The Maldives is to hold presidential polls on September 7, the first since the archipelago's first democratically elected leader was toppled in what he called a coup, the government said Wednesday.
On the eve of the anniversary of president Mohamed Nasheed's ouster on the honeymoon islands, a top aide to his successor as president said arrangements had already begun to prepare for the election.
"The election commission has announced September 7 as the date," Masood Imad, media secretary to President Mohamed Waheed, told AFP.
"Administrative work has already begun to conduct the election."
The Maldives -- a patchwork of low-lying islands best known as an upmarket holiday destination -- has been in political turmoil ever since Nasheed stepped down as president on February 7, 2012.
He later declared that he was forced out of office in a coup backed by the security forces and Islamic extremists.
However, a Commonwealth-supervised investigation rejected his claim of a coup and said that the transition of power to his deputy Waheed was in line with the constitution.
Nasheed, 45, has won nominations from his Maldivian Democratic Party to run for the presidency, but his main opponents are not yet clear.
He has warned that Islamic extremists are taking control of the Indian Ocean archipelago, which has a population of 330,000.
Officials said there would be a run-off on September 28 if no candidates crosses the 50 percent mark of the total ballots polled on September 7.
The Maldives has been under intense international pressure to hold early polls after the resignation of Nasheed last year, which followed weeks of opposition protests that were capped by a police mutiny against his administration.
The Commonwealth had previously asked Waheed to hold elections before the end of 2012, but the president insisted he was not empowered to call snap elections.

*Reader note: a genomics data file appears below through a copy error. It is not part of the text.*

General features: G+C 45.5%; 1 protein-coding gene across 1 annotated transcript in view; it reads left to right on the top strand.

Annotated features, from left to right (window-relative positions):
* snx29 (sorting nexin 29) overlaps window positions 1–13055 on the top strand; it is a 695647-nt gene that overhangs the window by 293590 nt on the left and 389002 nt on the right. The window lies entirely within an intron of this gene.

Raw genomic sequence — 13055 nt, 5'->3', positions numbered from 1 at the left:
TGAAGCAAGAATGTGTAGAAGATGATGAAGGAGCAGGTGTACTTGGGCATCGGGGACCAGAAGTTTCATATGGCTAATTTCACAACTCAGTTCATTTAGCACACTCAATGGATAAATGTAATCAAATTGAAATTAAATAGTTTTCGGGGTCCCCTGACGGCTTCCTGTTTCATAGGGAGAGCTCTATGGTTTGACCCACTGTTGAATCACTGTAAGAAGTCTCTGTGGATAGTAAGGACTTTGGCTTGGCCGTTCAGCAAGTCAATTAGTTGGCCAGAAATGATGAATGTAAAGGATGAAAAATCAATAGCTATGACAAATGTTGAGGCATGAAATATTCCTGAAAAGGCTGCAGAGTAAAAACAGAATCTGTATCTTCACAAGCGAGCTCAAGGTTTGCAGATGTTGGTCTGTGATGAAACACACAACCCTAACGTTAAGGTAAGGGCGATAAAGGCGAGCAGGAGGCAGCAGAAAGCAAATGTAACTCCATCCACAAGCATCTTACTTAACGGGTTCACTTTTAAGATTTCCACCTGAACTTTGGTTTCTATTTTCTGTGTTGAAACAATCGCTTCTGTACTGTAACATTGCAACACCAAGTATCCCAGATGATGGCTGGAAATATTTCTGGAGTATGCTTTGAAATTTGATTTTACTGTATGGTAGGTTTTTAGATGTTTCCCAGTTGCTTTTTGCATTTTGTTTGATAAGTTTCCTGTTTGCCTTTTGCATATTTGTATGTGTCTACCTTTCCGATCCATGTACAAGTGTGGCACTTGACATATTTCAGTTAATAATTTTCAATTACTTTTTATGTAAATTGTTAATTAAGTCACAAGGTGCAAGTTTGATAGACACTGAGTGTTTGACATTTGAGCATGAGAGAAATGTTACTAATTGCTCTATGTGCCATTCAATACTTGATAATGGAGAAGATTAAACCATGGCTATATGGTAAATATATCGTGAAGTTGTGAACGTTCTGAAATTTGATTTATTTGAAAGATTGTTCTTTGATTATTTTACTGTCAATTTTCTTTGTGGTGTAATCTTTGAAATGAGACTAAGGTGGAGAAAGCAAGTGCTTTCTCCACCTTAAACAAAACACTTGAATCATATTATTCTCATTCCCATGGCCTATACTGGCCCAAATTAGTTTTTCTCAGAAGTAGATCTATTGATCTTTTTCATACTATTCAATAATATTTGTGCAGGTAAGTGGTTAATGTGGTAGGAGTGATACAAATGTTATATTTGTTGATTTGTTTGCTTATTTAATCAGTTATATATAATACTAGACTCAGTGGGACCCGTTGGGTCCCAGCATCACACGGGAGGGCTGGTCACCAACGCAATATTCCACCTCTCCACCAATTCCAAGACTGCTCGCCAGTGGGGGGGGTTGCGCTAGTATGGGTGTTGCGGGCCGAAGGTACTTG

In a weekend email exchange with AFP, Nasheed -- who is facing several court cases on charges of abuse of power and violating the constitution -- expressed fears that his predecessor may try to block him from running for office.
"Clearly, the regime -- including Waheed -- wants to prevent me from standing in the elections," Nasheed wrote.
"In a sense, the coup isn't complete until they prevent me running for office.
"They don't want me threatening their hold on power. I am quite confident that I can win a presidential election. And that is precisely why Waheed and his friends in the judiciary have launched this case against me."
He insisted that his trial was a "politically-motivated sham," a charge already denied by Waheed.
Nasheed fought for democratic freedoms by campaigning against the rule of Maumoon Abdul Gayoom who ruled the Maldives for 30 straight years until he was defeated at the first multi-party polls in 2008.
Many of Nasheed's allies have turned against him as a new wave of religious extremism sweeps the country were Sunni Muslims had traditionally practised a liberal form of the religion.
"I am extremely worried about the fate of Maldivian democracy," Nasheed said.
"I fear that the actions of Waheed and his allies may have strangled Maldivian democracy at birth."
There was no immediate comment from the president, but he said in a tweet that democracy was "not a perfect destination".
"Democratic transition is a journey towards peace, equality and justice," Waheed said. "It requires cooperation, understanding and patience."